Bernard sneaks an inch from Marc. Point. Donaghy responds with an epic score. McManamon draws the foul, hugs the ball like it’s a new born. Bernard kneels down, gently taking it from him. Cluxton’s long walk.
34 years since the last Kerry scalp.
2013 All-Ireland semi-final Dublin 3-18 Kerry 3-11
A classic to mirror 1977 initially seemed to be shaping into 1978.
Pre-Donegal in 2014, Dublin’s middle is carved open. Eight minutes played, Dublin in control, Gooch foot pass to Walsh to James O’Donoghue. Kerry goal. 11 minutes played, Dublin in control, Gooch foot pass to Walsh. Kerry goal.
The established order reaffirmed.
Diarmuid Connolly rages against such authority, his shot dropping shy of the crossbar to allow a skinny Mannion slap a goal. Donnchadh Walsh barges into Cluxton. O’Donoghue buries the penalty. 3-3 to 1-6.
Bernard Brogan has never been so alive. He gives Dublin a lead with 20 minutes to play. Brilliant point from Darran O’Sullivan.
Connolly’s free levels it for the seventh time. 69th minute: Declan O’Sullivan shoots wide. All kinds of interesting things are happening.
Cluxton kick out goes long and left. David Moran climbs highest.
Somehow it breaks. Macauley paws it to McManamon. Same man same result. He was never going for a point. Proves it a year later. Jim Gavin just sitting there screwing a water bottle airtight.
The morning after this All-Ireland was won David Hickey, a 1970s man and team medic (organ transplant surgeon too), believed this Dublin was better than his Dublin: “This is a team in evolution. This is not the finished product by any means.”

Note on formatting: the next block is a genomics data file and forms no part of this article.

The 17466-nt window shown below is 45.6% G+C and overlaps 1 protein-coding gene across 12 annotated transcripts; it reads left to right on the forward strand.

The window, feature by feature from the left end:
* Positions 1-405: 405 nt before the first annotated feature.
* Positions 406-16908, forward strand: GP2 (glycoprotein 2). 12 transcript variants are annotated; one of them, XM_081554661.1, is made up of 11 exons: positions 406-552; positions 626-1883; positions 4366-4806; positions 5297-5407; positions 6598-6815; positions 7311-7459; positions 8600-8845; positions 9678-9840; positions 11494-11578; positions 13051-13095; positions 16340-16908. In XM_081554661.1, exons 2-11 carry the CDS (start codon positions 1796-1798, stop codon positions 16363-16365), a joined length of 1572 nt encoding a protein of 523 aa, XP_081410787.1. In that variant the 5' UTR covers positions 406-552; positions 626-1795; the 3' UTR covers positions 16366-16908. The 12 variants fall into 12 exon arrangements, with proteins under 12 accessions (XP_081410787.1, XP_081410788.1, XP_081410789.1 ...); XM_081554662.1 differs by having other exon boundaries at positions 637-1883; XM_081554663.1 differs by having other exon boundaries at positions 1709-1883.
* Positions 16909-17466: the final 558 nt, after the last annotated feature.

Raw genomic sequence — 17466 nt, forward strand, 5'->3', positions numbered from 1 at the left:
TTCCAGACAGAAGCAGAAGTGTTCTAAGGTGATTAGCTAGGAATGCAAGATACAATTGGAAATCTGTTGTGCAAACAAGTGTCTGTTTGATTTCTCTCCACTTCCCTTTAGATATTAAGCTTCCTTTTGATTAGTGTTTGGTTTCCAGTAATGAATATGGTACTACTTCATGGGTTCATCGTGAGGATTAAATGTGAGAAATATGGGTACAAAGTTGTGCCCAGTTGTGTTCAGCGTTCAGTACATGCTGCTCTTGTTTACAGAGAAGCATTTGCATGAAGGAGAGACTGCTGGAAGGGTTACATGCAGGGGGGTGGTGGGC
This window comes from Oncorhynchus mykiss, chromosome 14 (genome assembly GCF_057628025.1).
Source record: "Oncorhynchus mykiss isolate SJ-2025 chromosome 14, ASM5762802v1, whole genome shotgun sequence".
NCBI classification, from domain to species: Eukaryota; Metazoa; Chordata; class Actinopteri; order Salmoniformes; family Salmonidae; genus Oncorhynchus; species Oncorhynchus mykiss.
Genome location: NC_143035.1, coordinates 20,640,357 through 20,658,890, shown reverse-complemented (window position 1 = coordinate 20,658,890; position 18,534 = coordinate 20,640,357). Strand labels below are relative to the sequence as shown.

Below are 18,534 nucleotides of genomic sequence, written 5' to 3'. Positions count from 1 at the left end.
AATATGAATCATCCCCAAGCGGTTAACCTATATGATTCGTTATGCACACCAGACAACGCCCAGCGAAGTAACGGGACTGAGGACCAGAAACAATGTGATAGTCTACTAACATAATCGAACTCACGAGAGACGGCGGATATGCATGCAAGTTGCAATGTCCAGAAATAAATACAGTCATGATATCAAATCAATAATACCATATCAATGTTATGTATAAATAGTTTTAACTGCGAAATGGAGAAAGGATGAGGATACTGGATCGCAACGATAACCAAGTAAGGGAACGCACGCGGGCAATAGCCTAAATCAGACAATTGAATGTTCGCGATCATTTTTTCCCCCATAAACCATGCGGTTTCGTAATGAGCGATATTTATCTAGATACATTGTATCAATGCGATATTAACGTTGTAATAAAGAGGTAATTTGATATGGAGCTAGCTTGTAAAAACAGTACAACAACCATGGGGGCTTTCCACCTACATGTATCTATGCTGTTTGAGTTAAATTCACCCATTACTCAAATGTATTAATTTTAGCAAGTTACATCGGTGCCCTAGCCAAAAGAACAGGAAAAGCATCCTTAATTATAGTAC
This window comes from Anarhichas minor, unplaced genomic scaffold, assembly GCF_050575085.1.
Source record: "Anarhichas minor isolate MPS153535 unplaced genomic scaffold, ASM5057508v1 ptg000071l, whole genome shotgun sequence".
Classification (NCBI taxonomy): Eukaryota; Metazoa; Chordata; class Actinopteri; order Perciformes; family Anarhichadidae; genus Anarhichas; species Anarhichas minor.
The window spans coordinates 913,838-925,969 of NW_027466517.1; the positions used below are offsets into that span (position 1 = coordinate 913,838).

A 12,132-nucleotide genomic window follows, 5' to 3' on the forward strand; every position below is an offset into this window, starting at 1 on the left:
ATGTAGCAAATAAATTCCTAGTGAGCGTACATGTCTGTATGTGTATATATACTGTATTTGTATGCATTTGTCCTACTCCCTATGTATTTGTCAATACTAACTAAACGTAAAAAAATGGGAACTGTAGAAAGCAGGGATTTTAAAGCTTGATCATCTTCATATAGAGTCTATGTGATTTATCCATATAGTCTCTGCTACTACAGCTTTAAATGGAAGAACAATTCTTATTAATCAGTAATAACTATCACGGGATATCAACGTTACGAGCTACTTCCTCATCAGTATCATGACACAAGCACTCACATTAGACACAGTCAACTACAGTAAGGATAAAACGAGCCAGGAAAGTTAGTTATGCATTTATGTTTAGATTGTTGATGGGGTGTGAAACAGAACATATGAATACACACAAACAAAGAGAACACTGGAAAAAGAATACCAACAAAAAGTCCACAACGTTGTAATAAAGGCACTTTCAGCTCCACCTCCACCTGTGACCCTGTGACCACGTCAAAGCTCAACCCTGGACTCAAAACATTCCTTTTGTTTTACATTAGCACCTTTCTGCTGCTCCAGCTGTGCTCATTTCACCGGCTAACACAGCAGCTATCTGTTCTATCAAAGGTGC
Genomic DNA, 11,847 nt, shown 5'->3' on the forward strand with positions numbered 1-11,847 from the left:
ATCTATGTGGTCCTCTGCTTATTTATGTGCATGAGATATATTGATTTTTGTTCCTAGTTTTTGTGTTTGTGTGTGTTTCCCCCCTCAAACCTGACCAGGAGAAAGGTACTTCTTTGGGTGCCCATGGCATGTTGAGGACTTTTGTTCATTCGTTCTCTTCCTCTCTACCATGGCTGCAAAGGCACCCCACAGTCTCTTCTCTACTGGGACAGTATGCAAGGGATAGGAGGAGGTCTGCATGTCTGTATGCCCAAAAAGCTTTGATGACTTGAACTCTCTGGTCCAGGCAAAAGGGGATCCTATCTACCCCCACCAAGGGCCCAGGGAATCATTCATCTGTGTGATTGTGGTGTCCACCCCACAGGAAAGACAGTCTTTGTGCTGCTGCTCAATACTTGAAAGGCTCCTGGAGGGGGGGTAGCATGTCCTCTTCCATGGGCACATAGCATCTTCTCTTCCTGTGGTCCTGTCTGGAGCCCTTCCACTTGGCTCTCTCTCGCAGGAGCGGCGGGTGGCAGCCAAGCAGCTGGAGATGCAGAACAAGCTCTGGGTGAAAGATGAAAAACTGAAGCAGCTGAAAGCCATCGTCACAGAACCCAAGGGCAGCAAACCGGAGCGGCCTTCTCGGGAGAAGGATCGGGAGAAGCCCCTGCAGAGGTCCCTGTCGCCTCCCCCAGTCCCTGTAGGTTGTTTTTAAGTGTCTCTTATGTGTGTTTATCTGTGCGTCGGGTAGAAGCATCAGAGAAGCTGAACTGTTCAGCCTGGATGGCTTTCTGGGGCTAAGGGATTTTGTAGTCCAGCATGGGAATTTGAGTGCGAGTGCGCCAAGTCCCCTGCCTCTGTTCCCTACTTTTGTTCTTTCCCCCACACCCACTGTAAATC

“I can’t understand people wanting to win 10 All-Irelands. The Kilkenny guys keep coming back every year because they obviously have a huge level of skill and expertise but competitive Gaelic football, the skill level is pretty standard. It’s the drive. No one has won back-to-back All-Irelands because of that. It is the drive and the anger and the hunger to do it. I’m not saying we are going to win for 10 years but I think Dublin are in a position now to compete in the last four for the next 10 years.”
Survivors? More a case of who has passed on. Still, Fitzmaurice fished out Sam Maguire in 2014.
Familiarity breeds contempt now. Spring 2015: Bernard Brogan and Anthony Maher crumble onto sodden Killarney turf with face grabbing and a greco-roman embrace. Mick Fitzsimons gets the full Maurice Fitz treatment for putting Fionn Fitzgerald on his arse. Dublin have not lost since.
2015 All-Ireland final Dublin 0-12 Kerry 0-9
Dublin neutralise Kerry strengths. Gooch is unable to contain Philly McMahon. Donaghy is unable to outfield O’Carroll and Macauley. Alan Brogan’s perfect farewell.
McCaffrey ends as footballer of the year then takes off not long after O’Carroll. Dublin readjust. After sparks of excellence against Donegal, having properly returned from his year away, Jim Gavin says that Paul Mannion “is a man now”. Ciarán Kilkenny proves that Dublin without Alan Brogan (or James McCarthy) will drive on. Kilkenny had a year off too. Torn cruciate.
“Myself, Ciarán, Mannion – the few guys from class of ’93 for want of a better word – we came straight in, we were the first group through the development squads,” McCaffrey told Anthony Moyles on the balls.ie podcast this week. “We have pretty much been involved in it since under-14. A lot of the lads involved in it would have done J1s and stuff before being called in. It was great to get that balance [this year] and please God there is plenty of football in me.”
He is 22. Time waits for them because those three are who David Hickey was talking about. The evolution of Dublin through the prism of Kerry matches will never end.